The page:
1) Read biographies. What you’re feeling or going through isn’t anything new. Find out how others worked through it. Find someone whose career you admire and read about how they kept going and the strategies they used. Read articles on various authors’ websites - many share how they’ve broken through doldrums and what helped them along the way.
2) Find a person. Find someone who you know will lift your spirits. Don’t go for anyone ‘sensible’ – their rational approach may not be helpful. Instead, it may feel like bad news. Find a ‘rainbow’ friend, someone who can smile in the rain of doubt and discouragement. Let them help boost your ego and give you the pep talks you need.
3) List your successes. We all have daily success, no matter how small. List them. Sitting at your desk, writing a paragraph, answering a phone call, all are steps towards your writing success. Far too often we forget them too quickly. Remember a time when you achieved something you wanted. Wouldn’t you like that feeling again? Then keep writing and you will achieve this and much more.
4) Treat writing as a job. Forget about being in the mood. Take the “I have to write if I want to eat” viewpoint even if it isn’t true. Like any job, there are the exciting things you like doing and the mundane. Staying motivated to write when you’re depressed after receiving your 20th rejection letter is hard. BUT, by continuing to do your job (write) your work (writing) will bring you the income you want.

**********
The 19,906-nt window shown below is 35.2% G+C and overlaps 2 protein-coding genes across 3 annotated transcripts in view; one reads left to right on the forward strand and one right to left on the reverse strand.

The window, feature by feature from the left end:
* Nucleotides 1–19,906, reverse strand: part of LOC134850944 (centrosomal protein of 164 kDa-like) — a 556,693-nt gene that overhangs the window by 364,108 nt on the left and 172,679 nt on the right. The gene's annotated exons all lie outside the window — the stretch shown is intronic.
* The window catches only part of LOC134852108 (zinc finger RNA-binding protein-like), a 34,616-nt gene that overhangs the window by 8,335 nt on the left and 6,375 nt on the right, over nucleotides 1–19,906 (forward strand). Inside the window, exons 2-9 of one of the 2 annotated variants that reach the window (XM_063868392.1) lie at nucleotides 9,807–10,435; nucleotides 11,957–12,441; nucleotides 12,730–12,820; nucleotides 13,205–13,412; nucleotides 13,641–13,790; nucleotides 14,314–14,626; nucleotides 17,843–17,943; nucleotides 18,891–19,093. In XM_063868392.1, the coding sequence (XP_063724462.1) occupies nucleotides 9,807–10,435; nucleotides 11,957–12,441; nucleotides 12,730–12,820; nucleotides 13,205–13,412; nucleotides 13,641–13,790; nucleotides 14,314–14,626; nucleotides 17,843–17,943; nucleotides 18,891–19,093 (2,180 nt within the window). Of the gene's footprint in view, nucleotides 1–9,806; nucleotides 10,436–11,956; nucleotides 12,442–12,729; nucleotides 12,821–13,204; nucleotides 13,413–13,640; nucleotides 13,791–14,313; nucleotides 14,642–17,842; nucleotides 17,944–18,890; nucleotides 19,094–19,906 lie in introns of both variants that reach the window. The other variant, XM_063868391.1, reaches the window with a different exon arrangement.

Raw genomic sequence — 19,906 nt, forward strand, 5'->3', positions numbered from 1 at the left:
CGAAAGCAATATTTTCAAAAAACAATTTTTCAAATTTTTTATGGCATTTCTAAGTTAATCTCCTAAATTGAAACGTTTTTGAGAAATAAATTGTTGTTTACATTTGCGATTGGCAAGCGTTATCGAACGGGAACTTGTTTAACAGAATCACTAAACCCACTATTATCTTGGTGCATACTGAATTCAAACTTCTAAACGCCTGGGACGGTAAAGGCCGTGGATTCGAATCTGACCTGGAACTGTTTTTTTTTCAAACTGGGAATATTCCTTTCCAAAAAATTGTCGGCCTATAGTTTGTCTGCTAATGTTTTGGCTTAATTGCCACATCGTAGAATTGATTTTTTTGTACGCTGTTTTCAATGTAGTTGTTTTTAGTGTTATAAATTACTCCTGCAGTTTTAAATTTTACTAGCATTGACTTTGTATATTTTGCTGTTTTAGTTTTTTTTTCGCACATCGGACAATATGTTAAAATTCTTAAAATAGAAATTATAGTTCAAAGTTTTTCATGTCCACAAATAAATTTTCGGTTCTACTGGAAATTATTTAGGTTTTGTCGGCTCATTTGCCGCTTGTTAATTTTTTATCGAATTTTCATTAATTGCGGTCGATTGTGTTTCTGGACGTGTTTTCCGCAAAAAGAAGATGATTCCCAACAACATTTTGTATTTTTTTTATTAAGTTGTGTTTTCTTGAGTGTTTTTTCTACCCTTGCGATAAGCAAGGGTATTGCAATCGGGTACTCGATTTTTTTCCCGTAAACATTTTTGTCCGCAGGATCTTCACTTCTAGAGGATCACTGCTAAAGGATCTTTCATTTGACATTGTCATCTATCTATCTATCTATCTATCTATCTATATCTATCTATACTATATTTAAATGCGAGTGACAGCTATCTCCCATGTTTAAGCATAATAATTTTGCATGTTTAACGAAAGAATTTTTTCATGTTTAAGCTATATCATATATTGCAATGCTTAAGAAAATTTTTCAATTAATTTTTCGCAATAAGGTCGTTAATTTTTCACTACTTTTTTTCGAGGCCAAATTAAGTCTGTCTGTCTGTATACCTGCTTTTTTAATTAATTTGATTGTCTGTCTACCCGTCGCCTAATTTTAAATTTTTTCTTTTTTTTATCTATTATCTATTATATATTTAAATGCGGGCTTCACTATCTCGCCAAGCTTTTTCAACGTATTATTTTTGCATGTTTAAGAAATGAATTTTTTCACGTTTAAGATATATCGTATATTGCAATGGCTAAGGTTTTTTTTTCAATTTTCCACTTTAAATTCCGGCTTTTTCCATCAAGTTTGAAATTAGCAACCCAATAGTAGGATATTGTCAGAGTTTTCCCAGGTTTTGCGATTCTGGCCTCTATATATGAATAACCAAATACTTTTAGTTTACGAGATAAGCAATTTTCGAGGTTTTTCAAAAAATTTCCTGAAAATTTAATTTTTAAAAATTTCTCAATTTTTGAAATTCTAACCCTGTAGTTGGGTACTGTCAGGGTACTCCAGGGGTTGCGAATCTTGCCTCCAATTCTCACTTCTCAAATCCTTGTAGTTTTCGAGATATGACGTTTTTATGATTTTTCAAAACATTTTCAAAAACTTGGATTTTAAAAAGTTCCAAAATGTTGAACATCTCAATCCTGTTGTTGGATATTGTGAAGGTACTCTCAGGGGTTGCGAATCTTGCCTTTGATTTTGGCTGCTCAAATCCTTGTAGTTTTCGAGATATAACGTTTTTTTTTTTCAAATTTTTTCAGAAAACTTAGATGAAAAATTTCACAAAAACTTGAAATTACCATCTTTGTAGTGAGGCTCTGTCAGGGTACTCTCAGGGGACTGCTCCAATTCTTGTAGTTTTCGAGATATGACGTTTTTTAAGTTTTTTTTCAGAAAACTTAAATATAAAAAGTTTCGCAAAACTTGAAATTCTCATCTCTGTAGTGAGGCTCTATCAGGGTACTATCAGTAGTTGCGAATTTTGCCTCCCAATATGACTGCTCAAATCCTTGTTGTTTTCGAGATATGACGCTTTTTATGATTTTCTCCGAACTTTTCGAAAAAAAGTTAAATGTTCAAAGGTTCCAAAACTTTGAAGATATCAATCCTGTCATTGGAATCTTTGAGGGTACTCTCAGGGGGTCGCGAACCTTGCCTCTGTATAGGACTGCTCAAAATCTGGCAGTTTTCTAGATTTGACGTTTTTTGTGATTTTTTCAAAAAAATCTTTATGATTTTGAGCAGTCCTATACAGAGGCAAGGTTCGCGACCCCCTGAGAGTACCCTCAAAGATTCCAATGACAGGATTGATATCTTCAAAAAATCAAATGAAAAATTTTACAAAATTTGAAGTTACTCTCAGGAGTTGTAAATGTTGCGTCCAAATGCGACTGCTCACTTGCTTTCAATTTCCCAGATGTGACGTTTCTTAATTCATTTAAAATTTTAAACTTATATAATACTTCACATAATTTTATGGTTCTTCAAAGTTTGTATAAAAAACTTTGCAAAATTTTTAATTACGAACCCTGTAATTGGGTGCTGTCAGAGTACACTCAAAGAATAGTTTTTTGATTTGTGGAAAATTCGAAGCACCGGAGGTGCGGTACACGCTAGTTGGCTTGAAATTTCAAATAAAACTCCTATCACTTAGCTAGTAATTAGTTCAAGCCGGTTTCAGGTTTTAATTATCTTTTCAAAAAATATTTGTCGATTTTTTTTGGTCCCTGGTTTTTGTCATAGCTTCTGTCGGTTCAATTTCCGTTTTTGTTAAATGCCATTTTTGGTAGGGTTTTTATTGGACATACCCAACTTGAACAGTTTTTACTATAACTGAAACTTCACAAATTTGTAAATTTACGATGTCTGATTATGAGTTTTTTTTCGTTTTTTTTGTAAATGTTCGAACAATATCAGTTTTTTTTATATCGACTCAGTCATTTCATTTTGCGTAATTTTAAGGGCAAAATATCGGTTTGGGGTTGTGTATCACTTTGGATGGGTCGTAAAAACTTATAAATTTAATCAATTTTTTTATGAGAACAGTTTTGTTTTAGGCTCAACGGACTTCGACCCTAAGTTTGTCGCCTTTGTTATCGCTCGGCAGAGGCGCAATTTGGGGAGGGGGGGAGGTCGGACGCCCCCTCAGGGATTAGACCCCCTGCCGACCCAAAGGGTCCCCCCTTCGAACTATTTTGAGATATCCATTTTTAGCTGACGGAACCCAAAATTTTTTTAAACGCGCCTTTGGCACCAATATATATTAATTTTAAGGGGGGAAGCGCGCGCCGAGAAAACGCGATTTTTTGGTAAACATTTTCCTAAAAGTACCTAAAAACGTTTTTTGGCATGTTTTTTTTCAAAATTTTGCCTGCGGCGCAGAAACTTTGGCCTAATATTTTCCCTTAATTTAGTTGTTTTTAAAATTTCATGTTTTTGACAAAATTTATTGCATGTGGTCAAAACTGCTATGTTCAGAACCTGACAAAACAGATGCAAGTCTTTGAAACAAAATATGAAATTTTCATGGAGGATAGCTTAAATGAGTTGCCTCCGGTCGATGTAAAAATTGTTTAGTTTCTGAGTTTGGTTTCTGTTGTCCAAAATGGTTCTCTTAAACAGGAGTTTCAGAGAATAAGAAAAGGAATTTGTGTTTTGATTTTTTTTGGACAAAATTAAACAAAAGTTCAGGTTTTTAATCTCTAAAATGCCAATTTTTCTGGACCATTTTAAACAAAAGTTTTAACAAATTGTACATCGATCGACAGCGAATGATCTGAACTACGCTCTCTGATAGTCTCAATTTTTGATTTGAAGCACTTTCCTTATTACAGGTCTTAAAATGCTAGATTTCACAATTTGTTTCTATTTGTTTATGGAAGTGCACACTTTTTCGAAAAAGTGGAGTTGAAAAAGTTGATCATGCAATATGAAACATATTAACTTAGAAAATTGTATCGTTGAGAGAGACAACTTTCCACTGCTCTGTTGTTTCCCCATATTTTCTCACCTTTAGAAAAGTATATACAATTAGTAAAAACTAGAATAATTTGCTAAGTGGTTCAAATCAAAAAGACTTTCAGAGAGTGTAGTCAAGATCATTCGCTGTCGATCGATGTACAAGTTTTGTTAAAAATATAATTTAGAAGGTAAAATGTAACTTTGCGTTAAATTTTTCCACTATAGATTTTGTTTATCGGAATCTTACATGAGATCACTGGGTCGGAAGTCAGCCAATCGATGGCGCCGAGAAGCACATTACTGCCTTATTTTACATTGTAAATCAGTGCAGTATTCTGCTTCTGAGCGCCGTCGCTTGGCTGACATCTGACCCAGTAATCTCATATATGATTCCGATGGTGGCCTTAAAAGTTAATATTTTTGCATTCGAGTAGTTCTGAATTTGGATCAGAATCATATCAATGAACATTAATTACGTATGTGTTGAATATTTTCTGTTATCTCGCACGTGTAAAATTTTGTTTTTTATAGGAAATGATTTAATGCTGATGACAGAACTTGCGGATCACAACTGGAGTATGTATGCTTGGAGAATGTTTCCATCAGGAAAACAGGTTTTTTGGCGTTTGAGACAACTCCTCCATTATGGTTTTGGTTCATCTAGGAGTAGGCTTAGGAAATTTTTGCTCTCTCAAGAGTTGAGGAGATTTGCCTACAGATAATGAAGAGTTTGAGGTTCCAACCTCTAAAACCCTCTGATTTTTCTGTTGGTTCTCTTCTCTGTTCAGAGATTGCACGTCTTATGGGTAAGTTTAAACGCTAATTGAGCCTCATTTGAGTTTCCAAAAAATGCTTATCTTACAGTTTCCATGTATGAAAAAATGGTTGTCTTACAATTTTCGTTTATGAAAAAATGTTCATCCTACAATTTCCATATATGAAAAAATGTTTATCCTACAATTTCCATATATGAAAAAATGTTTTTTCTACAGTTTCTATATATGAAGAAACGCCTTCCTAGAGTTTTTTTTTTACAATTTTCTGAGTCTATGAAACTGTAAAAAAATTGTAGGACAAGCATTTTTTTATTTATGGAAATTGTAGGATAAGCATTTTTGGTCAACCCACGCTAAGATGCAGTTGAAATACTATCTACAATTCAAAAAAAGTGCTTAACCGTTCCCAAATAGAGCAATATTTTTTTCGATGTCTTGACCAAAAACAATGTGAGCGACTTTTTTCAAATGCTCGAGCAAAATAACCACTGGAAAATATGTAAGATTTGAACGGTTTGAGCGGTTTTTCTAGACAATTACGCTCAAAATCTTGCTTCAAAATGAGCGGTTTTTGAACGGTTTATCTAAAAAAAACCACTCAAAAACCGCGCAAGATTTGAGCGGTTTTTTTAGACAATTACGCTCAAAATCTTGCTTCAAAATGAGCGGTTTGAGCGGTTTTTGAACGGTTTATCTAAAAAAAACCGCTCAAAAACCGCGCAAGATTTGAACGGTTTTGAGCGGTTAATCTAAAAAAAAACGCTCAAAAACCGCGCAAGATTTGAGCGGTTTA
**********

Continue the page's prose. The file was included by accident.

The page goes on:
5) Don’t critique your work. Just write. As a rule, we are our own worst enemy. You’re a terrible judge when you’re in a bad mood so forget about critiquing your work. Just put it down on paper, you can always go back and fix it later. At least you will have something to work with as opposed to nothing at all.
6) Use bribery. We all like pleasurable things and writing isn’t always so. Come up with a way to give yourself a treat after accomplishing a task. The task can be big or small, whatever works for you. There’s no right or wrong way to reward yourself. (Unless of course you treat yourself to a sugar-glazed donut for each sentence you complete!)
7) Create an audience. You can develop a newsletter or blog. Because people will be expecting something from you (either weekly, monthly or quarterly), you’ll be forced to continue writing. This is an excellent way to stay motivated because you’ll know that someone, somewhere, will be reading what you write.
8) Create a winner. On a wall or bulleting board, tack up the cover of the magazine you’d like to be featured in. Create a cover or use the existing cover of your book with a banner that says ‘bestselling author’ and dream about the success you’ll have when you’ve finished your current project.
Staying motivated can be difficult, but not impossible. Use one or all of the above tips to help you stay motivated. A successful writing career starts one word at a time.